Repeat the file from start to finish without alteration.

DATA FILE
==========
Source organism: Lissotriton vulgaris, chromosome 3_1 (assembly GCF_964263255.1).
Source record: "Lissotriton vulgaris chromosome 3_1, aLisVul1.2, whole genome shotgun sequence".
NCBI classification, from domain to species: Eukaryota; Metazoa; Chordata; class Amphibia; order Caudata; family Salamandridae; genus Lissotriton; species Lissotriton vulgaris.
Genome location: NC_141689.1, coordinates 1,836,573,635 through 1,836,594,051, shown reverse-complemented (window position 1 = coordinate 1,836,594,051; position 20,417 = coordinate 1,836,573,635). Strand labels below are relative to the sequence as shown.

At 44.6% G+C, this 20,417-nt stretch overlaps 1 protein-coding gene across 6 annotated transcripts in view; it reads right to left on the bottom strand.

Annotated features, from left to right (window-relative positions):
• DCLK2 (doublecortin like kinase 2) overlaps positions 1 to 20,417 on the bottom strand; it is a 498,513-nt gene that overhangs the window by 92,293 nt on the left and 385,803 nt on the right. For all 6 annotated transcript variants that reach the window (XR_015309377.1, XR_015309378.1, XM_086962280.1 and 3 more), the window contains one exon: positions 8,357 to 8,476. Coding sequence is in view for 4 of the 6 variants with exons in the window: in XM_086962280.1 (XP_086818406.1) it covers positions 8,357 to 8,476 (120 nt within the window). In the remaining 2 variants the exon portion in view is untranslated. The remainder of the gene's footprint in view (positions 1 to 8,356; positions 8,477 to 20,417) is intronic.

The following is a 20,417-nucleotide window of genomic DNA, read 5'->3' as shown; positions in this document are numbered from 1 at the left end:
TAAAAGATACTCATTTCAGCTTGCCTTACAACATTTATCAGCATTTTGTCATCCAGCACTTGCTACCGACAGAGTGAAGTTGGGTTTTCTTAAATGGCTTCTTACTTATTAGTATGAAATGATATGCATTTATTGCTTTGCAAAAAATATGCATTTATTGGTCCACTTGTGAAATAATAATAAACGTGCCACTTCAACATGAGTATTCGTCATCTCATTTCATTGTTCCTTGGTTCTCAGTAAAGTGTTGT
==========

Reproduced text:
Source organism: Lissotriton vulgaris, chromosome 3_1 (assembly GCF_964263255.1).
Source record: "Lissotriton vulgaris chromosome 3_1, aLisVul1.2, whole genome shotgun sequence".
NCBI classification, from domain to species: Eukaryota; Metazoa; Chordata; class Amphibia; order Caudata; family Salamandridae; genus Lissotriton; species Lissotriton vulgaris.
Genome location: NC_141689.1, coordinates 1,836,573,635 through 1,836,594,051, shown reverse-complemented (window position 1 = coordinate 1,836,594,051; position 20,417 = coordinate 1,836,573,635). Strand labels below are relative to the sequence as shown.

At 44.6% G+C, this 20,417-nt stretch overlaps 1 protein-coding gene across 6 annotated transcripts in view; it reads right to left on the bottom strand.

Annotated features, from left to right (window-relative positions):
• DCLK2 (doublecortin like kinase 2) overlaps positions 1 to 20,417 on the bottom strand; it is a 498,513-nt gene that overhangs the window by 92,293 nt on the left and 385,803 nt on the right. For all 6 annotated transcript variants that reach the window (XR_015309377.1, XR_015309378.1, XM_086962280.1 and 3 more), the window contains one exon: positions 8,357 to 8,476. Coding sequence is in view for 4 of the 6 variants with exons in the window: in XM_086962280.1 (XP_086818406.1) it covers positions 8,357 to 8,476 (120 nt within the window). In the remaining 2 variants the exon portion in view is untranslated. The remainder of the gene's footprint in view (positions 1 to 8,356; positions 8,477 to 20,417) is intronic.

The following is a 20,417-nucleotide window of genomic DNA, read 5'->3' as shown; positions in this document are numbered from 1 at the left end:
TAAAAGATACTCATTTCAGCTTGCCTTACAACATTTATCAGCATTTTGTCATCCAGCACTTGCTACCGACAGAGTGAAGTTGGGTTTTCTTAAATGGCTTCTTACTTATTAGTATGAAATGATATGCATTTATTGCTTTGCAAAAAATATGCATTTATTGGTCCACTTGTGAAATAATAATAAACGTGCCACTTCAACATGAGTATTCGTCATCTCATTTCATTGTTCCTTGGTTCTCAGTAAAGTGTTGT